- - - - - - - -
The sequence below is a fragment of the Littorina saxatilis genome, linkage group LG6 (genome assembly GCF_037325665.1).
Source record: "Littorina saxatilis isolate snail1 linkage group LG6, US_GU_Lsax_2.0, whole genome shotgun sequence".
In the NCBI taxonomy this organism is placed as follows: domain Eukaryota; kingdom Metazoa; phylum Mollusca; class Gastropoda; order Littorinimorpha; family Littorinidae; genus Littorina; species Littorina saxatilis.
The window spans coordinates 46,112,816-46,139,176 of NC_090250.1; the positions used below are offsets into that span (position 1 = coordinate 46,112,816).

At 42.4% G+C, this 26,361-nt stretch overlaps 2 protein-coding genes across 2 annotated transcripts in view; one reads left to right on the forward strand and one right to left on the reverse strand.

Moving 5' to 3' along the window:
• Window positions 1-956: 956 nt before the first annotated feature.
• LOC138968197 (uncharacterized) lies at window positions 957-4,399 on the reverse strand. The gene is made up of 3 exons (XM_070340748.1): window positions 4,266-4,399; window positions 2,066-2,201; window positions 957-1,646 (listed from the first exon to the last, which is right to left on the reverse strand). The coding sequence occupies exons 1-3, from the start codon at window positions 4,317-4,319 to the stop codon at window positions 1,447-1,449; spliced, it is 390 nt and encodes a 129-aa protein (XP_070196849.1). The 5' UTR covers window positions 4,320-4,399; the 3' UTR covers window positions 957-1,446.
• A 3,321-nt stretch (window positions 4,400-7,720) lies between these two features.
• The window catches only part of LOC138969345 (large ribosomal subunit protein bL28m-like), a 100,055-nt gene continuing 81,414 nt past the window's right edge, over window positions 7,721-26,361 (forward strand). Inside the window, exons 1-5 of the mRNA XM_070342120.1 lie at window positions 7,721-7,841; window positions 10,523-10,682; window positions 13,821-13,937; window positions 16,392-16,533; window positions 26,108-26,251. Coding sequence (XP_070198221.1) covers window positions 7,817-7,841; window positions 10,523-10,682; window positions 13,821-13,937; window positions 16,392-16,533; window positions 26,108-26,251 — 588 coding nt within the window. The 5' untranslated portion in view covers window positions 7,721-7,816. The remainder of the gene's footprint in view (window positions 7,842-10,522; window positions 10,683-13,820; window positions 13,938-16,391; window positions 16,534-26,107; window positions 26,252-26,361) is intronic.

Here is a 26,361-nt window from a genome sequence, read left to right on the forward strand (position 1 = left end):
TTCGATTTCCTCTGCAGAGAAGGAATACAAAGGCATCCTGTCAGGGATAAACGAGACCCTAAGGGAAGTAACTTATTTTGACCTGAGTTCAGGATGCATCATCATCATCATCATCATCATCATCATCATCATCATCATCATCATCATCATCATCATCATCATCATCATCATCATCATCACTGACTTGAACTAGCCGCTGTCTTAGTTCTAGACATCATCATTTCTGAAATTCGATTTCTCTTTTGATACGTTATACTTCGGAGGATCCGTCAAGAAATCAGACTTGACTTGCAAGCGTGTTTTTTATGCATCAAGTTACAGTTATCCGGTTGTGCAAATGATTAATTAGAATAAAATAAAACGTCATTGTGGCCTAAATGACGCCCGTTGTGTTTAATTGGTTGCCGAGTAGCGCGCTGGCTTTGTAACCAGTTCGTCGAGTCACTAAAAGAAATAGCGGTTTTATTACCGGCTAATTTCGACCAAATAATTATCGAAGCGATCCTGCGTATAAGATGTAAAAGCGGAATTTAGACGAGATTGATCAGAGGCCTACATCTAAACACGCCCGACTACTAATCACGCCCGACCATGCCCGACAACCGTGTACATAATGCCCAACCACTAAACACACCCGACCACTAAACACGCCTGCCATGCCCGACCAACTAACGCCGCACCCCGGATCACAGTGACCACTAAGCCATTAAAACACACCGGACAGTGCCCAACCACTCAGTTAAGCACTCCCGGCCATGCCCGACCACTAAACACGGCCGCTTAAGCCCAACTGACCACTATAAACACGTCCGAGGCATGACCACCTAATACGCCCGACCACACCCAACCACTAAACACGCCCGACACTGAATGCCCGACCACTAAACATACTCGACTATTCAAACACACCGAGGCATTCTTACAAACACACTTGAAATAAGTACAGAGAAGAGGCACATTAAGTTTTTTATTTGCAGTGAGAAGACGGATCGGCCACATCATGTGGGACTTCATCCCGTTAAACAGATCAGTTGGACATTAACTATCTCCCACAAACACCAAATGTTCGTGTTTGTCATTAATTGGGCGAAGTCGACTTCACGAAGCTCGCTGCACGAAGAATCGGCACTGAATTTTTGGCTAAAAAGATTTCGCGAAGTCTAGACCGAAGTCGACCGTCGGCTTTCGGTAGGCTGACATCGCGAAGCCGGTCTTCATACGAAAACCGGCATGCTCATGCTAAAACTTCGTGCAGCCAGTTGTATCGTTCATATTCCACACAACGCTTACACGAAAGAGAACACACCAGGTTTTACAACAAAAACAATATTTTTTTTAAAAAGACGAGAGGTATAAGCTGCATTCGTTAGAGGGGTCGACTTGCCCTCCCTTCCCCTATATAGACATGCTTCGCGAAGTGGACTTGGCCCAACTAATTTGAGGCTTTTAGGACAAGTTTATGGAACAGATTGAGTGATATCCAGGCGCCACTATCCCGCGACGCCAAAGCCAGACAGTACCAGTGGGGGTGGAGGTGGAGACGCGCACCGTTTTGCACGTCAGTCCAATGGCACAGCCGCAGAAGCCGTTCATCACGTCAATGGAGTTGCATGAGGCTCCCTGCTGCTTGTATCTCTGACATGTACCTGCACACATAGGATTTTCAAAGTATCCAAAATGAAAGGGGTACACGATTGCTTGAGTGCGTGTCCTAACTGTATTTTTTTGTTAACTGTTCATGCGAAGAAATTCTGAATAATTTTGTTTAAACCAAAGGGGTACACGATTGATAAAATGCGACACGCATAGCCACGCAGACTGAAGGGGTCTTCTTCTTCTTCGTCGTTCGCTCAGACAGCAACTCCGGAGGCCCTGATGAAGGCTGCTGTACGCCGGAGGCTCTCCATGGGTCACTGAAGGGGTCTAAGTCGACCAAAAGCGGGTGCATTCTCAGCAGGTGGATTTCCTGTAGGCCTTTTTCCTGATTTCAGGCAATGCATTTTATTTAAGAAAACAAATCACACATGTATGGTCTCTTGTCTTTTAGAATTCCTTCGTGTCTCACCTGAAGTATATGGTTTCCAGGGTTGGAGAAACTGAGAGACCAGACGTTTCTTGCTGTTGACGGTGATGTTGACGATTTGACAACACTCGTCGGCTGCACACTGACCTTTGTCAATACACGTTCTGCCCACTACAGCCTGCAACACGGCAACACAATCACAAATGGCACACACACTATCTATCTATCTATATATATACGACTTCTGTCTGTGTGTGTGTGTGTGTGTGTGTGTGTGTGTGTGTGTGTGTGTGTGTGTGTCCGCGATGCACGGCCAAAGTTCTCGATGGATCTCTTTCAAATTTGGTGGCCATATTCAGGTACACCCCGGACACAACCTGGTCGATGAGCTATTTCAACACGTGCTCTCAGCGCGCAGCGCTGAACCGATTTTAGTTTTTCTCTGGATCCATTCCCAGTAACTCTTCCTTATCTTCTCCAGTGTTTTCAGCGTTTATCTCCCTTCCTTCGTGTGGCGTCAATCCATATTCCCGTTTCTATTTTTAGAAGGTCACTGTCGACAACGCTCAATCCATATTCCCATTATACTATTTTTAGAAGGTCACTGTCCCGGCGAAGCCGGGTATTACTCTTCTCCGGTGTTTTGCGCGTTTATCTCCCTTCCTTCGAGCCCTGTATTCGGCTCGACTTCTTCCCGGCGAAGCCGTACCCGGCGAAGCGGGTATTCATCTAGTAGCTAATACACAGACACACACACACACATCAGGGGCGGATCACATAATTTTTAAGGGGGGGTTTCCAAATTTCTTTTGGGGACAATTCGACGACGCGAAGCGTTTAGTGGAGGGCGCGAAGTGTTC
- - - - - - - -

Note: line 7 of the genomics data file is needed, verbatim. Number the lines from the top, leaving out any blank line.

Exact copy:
• Window positions 1-956: 956 nt before the first annotated feature.